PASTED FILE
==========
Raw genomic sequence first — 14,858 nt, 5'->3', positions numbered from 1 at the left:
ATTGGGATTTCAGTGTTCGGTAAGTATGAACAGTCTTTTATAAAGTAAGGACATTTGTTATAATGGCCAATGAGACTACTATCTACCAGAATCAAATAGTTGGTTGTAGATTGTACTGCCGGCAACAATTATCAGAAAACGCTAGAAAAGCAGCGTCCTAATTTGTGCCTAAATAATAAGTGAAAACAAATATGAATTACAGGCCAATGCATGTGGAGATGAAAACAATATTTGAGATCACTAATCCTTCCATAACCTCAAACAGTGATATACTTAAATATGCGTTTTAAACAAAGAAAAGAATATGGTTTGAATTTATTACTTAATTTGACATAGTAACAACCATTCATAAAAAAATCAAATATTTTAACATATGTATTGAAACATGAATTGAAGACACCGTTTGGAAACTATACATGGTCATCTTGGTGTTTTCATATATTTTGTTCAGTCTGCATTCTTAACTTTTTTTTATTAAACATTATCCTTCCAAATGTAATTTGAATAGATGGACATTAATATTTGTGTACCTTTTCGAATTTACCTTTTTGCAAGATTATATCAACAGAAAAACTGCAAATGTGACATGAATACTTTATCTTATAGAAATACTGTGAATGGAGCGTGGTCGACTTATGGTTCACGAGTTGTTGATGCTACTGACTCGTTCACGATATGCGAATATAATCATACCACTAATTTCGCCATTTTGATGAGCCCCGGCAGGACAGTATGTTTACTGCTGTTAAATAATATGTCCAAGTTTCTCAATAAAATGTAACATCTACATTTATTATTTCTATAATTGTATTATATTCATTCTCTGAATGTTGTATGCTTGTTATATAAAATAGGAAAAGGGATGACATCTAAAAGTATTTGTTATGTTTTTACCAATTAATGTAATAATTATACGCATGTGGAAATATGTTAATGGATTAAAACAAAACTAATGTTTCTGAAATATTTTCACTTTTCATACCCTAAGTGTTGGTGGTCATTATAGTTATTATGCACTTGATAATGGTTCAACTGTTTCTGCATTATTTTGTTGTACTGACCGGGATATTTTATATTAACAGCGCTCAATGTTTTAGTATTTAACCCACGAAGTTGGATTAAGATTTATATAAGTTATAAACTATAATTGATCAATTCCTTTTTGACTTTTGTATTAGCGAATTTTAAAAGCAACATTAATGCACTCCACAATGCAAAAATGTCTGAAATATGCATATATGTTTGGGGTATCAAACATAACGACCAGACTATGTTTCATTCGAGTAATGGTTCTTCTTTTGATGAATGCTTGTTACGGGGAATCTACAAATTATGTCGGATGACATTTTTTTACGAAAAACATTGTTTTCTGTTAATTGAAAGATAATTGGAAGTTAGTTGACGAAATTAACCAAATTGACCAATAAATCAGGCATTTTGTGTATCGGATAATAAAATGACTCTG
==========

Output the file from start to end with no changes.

Raw genomic sequence first — 14,858 nt, 5'->3', positions numbered from 1 at the left:
ATTGGGATTTCAGTGTTCGGTAAGTATGAACAGTCTTTTATAAAGTAAGGACATTTGTTATAATGGCCAATGAGACTACTATCTACCAGAATCAAATAGTTGGTTGTAGATTGTACTGCCGGCAACAATTATCAGAAAACGCTAGAAAAGCAGCGTCCTAATTTGTGCCTAAATAATAAGTGAAAACAAATATGAATTACAGGCCAATGCATGTGGAGATGAAAACAATATTTGAGATCACTAATCCTTCCATAACCTCAAACAGTGATATACTTAAATATGCGTTTTAAACAAAGAAAAGAATATGGTTTGAATTTATTACTTAATTTGACATAGTAACAACCATTCATAAAAAAATCAAATATTTTAACATATGTATTGAAACATGAATTGAAGACACCGTTTGGAAACTATACATGGTCATCTTGGTGTTTTCATATATTTTGTTCAGTCTGCATTCTTAACTTTTTTTTATTAAACATTATCCTTCCAAATGTAATTTGAATAGATGGACATTAATATTTGTGTACCTTTTCGAATTTACCTTTTTGCAAGATTATATCAACAGAAAAACTGCAAATGTGACATGAATACTTTATCTTATAGAAATACTGTGAATGGAGCGTGGTCGACTTATGGTTCACGAGTTGTTGATGCTACTGACTCGTTCACGATATGCGAATATAATCATACCACTAATTTCGCCATTTTGATGAGCCCCGGCAGGACAGTATGTTTACTGCTGTTAAATAATATGTCCAAGTTTCTCAATAAAATGTAACATCTACATTTATTATTTCTATAATTGTATTATATTCATTCTCTGAATGTTGTATGCTTGTTATATAAAATAGGAAAAGGGATGACATCTAAAAGTATTTGTTATGTTTTTACCAATTAATGTAATAATTATACGCATGTGGAAATATGTTAATGGATTAAAACAAAACTAATGTTTCTGAAATATTTTCACTTTTCATACCCTAAGTGTTGGTGGTCATTATAGTTATTATGCACTTGATAATGGTTCAACTGTTTCTGCATTATTTTGTTGTACTGACCGGGATATTTTATATTAACAGCGCTCAATGTTTTAGTATTTAACCCACGAAGTTGGATTAAGATTTATATAAGTTATAAACTATAATTGATCAATTCCTTTTTGACTTTTGTATTAGCGAATTTTAAAAGCAACATTAATGCACTCCACAATGCAAAAATGTCTGAAATATGCATATATGTTTGGGGTATCAAACATAACGACCAGACTATGTTTCATTCGAGTAATGGTTCTTCTTTTGATGAATGCTTGTTACGGGGAATCTACAAATTATGTCGGATGACATTTTTTTACGAAAAACATTGTTTTCTGTTAATTGAAAGATAATTGGAAGTTAGTTGACGAAATTAACCAAATTGACCAATAAATCAGGCATTTTGTGTATCGGATAATAAAATGACTCTG